Long-term side effects of high doses of anabolic androgenic steroids self-administration were evaluated in this study. Twenty male bodybuilders, voluntarily starting steroid self-administration, were followed every 6 months over 2 years. Physical examination, haematological, metabolic and endocrine variables, semen analysis, hepatic and prostate ultrasound and echocardiographic evaluations were performed. LH values (baseline 3.43 +/- 1.75) were suppressed at 18 (1.98 +/- 1.99) (p = 0.026) and 24 (2.43 +/- 2.17) (p = 0.026), and FSH (3.95 +/- 2.01) at 6 (3.01 +/- 2.16) (p = 0.031), 12 (2.45 +/- 2.54) (p = 0.029), 18 (2.02 +/- 2.29) (p = 0.032) and 24 (3.42 +/- 2.64) (p = 0.032) months and SHBG (34.11 +/- 10.88) values significantly lowered at 12 (24.81 +/- 12.49) (p < 0.05), 18 (21.28 +/- 11.15) (p < 0.01), 24 months (25.42 +/- 11.16) (p < 0.01). A significant decrease in spermatozoa count (p < 0.01), and fertility index (p = 0.01) occurred. HDL-cholesterol (baseline 56.94 +/- 13.54) was reduced at 18 (41.86 +/- 14.17) (p < 0.01) and 24 (43.82 +/- 18.67) (p < 0.05) months and Apo A-1 at 12 (p < 0.001), 18 (p = 0.05) and 24 (p = 0.05) months. The most important long-term adverse effects were lower fertility and the impairment of lipid profile associated with an increased cardiovascular risk.
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              Anabolic steroid abuse: psychiatric and physical costs.

              The psychiatric effects of anabolic-androgenic steroids (i.e., testosterone and its derivatives) have been less well studied than their physical effects but are reported to include depression, mania, psychosis, and aggression. Dependence can also occur, with withdrawal involving psychiatric and physical symptoms. Adverse effects of steroid abuse should be managed by discontinuing the drugs-by tapering if necessary-and by treating the symptoms.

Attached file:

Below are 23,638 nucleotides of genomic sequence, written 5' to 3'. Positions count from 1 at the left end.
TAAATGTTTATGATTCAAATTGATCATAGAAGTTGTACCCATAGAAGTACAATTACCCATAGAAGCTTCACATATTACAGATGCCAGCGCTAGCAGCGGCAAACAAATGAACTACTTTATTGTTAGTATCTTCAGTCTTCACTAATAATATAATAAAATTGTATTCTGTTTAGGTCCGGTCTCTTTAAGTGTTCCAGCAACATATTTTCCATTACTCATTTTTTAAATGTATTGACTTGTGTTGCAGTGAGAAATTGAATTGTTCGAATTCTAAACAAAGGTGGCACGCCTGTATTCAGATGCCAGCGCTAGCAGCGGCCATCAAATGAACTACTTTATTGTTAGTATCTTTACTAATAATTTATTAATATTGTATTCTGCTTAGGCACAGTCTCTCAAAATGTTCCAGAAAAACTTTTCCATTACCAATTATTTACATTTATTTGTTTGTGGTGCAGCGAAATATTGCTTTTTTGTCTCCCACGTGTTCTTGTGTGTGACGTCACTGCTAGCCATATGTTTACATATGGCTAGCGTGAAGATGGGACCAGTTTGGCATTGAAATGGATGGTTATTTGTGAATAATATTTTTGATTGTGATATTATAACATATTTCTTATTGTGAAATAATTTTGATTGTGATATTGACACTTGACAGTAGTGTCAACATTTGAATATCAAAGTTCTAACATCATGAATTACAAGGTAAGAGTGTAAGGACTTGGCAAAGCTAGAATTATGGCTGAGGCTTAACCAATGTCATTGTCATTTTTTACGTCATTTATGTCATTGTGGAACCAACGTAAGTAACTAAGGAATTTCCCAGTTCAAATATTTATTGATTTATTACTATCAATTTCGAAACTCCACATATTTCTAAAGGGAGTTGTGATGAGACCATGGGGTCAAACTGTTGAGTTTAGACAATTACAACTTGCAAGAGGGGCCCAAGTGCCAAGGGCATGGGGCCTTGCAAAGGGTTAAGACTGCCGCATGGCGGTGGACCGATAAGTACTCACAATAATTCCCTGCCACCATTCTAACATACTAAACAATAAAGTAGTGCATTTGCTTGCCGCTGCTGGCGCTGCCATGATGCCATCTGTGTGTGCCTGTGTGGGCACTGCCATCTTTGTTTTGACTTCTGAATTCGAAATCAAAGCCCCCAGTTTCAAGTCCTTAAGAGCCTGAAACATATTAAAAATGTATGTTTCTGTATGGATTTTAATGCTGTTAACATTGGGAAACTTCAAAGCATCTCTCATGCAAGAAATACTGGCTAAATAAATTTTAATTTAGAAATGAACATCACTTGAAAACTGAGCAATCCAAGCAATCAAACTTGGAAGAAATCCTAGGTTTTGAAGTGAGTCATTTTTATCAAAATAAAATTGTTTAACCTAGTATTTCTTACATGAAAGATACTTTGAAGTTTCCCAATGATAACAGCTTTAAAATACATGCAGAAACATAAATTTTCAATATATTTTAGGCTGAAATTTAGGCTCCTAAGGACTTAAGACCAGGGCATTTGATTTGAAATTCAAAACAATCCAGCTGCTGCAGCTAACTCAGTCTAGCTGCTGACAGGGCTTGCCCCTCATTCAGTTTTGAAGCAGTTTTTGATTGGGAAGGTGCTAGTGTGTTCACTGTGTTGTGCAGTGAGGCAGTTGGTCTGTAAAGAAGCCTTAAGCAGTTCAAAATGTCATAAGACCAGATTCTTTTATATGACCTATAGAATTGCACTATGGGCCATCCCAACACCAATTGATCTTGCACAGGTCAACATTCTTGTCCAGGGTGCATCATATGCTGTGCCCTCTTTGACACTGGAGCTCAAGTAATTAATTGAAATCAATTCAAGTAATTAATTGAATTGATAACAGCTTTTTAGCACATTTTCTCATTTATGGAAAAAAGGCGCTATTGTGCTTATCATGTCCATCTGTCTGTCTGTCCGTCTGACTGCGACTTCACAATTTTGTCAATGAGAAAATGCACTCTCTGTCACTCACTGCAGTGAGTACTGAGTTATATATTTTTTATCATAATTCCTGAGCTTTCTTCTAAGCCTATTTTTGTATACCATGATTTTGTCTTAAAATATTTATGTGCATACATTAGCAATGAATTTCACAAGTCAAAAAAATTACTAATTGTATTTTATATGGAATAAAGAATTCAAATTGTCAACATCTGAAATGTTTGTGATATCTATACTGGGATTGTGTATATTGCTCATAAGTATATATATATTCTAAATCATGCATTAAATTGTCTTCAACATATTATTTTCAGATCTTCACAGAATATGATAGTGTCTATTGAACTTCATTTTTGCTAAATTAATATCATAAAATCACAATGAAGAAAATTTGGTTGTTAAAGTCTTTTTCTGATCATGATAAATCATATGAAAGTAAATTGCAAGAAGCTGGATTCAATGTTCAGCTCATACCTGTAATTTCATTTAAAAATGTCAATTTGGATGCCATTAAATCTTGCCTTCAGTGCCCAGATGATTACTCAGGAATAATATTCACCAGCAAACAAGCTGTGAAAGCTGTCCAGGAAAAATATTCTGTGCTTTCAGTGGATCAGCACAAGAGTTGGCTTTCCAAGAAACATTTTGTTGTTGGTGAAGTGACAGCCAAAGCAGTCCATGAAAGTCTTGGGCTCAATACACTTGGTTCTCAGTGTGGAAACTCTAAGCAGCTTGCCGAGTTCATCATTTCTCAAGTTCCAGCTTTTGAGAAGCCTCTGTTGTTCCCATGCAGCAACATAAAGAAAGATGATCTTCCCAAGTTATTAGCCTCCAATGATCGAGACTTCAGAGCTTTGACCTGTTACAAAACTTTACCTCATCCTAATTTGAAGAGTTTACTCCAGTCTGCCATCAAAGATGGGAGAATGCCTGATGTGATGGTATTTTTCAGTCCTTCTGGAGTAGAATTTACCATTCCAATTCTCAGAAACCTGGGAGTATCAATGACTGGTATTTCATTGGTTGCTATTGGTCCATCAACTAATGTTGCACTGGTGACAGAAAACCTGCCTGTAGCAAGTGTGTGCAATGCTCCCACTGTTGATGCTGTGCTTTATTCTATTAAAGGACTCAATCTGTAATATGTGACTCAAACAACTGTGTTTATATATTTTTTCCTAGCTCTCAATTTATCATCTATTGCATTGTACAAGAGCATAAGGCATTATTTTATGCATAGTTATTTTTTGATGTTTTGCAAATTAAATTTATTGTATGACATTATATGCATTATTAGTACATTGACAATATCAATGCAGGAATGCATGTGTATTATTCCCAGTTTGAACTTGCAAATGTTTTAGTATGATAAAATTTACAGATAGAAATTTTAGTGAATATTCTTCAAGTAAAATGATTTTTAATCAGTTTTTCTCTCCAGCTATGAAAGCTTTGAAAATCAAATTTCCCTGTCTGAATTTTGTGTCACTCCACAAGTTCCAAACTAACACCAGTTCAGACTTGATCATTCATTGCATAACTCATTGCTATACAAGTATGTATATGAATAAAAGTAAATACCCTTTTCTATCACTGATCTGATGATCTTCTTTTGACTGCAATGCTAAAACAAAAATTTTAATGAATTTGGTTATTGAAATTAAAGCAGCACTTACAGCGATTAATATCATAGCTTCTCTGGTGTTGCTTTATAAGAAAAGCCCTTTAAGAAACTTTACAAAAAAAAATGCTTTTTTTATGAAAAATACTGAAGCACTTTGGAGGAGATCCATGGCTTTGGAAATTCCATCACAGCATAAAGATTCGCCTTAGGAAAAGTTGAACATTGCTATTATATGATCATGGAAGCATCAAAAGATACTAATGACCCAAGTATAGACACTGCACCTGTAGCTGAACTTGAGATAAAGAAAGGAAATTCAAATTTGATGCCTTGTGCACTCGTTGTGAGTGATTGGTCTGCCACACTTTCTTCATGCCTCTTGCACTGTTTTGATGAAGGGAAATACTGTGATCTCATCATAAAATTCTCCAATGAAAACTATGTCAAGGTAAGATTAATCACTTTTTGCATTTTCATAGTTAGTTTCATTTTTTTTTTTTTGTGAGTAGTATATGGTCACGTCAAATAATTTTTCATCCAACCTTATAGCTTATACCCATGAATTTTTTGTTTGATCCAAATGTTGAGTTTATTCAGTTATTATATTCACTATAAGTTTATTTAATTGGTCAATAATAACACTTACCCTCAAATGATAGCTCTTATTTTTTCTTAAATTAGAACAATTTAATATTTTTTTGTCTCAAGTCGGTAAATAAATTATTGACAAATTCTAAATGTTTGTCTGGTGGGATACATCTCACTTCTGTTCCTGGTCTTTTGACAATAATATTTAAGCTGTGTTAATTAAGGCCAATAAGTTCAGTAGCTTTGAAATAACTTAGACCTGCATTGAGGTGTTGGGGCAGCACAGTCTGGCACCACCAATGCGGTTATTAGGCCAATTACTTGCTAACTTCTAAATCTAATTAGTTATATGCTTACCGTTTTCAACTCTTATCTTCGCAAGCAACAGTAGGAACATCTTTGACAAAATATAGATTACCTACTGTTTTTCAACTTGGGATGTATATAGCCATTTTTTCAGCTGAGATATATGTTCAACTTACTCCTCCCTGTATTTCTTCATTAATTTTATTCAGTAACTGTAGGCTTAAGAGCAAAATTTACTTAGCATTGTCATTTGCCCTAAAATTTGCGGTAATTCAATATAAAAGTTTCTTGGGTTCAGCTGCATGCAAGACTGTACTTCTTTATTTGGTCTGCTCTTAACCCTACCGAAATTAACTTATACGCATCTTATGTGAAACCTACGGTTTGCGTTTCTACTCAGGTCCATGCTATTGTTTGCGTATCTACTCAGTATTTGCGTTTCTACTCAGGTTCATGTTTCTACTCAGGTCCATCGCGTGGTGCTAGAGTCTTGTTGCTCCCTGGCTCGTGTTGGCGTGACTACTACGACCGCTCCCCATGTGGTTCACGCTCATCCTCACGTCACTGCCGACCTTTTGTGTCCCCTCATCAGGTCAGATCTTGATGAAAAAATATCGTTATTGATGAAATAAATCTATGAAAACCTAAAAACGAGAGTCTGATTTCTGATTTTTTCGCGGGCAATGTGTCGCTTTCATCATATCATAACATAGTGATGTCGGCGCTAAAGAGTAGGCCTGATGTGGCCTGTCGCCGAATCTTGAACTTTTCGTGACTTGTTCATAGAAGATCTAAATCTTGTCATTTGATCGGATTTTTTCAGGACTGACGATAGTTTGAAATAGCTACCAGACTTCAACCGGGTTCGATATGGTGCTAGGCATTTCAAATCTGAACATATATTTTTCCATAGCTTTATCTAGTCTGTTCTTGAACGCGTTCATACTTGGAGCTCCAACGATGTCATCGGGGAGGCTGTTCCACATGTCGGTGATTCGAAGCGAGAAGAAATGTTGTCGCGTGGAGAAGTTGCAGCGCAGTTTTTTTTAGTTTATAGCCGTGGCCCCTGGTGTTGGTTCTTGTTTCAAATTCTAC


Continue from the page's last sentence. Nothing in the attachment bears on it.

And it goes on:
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                Author and article information

                Journal
                J Med Case Reports
                Journal of Medical Case Reports
                BioMed Central
                1752-1947
                2008
                31 October 2008
                : 2
                : 340
                Affiliations
                [1 ]Department of Internal Medicine, Makassed General Hospital, Beirut, Lebanon
                [2 ]Department of Human Morphology, Faculty of Public Health, Lebanese University, Zahle, Lebanon
                [3 ]Cellular and Molecular Signaling Research Group, Departments of Biology and Biomedical Sciences, Faculty of Arts and Sciences, Lebanese International University, Beirut, Lebanon
                [4 ]Department of Nutrition and Dietetic, Faculty of Arts and Sciences, Lebanese International University, Beirut, Lebanon
                [5 ]Clinical Laboratory, Faculty of Public Health, Lebanese University, Zahle, Lebanon
                [6 ]Lebanese School of Social Formation: Community Health Program, Saint-Joseph University, Beirut, Lebanon
                [7 ]Department of Biology, College of Science, United Arab Emirates University, Al-Ain, UAE
                Article
                1752-1947-2-340
                10.1186/1752-1947-2-340
                2596162
                18976461
                Copyright © 2008 Samaha et al; licensee BioMed Central Ltd.

                This is an Open Access article distributed under the terms of the Creative Commons Attribution License ( http://creativecommons.org/licenses/by/2.0), which permits unrestricted use, distribution, and reproduction in any medium, provided the original work is properly cited.

                Categories
                Case Report

                Medicine